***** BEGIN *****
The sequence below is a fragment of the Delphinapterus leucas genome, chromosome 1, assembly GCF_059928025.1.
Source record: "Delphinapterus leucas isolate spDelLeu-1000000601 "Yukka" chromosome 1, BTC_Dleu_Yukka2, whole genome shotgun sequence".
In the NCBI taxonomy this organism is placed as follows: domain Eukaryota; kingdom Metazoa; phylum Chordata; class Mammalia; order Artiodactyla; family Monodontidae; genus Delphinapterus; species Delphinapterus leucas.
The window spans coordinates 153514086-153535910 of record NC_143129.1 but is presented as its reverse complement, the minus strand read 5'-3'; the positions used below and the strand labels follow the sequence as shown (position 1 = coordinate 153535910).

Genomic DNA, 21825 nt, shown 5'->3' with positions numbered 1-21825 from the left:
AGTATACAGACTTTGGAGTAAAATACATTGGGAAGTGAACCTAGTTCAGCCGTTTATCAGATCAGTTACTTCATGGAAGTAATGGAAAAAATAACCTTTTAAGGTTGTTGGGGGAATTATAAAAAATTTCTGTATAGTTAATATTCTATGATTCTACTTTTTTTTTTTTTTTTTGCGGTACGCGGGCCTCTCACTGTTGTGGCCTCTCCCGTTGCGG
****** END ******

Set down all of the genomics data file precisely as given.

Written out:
The sequence below is a fragment of the Delphinapterus leucas genome, chromosome 1, assembly GCF_059928025.1.
Source record: "Delphinapterus leucas isolate spDelLeu-1000000601 "Yukka" chromosome 1, BTC_Dleu_Yukka2, whole genome shotgun sequence".
In the NCBI taxonomy this organism is placed as follows: domain Eukaryota; kingdom Metazoa; phylum Chordata; class Mammalia; order Artiodactyla; family Monodontidae; genus Delphinapterus; species Delphinapterus leucas.
The window spans coordinates 153514086-153535910 of record NC_143129.1 but is presented as its reverse complement, the minus strand read 5'-3'; the positions used below and the strand labels follow the sequence as shown (position 1 = coordinate 153535910).

Genomic DNA, 21825 nt, shown 5'->3' with positions numbered 1-21825 from the left:
AGTATACAGACTTTGGAGTAAAATACATTGGGAAGTGAACCTAGTTCAGCCGTTTATCAGATCAGTTACTTCATGGAAGTAATGGAAAAAATAACCTTTTAAGGTTGTTGGGGGAATTATAAAAAATTTCTGTATAGTTAATATTCTATGATTCTACTTTTTTTTTTTTTTTTTGCGGTACGCGGGCCTCTCACTGTTGTGGCCTCTCCCGTTGCGG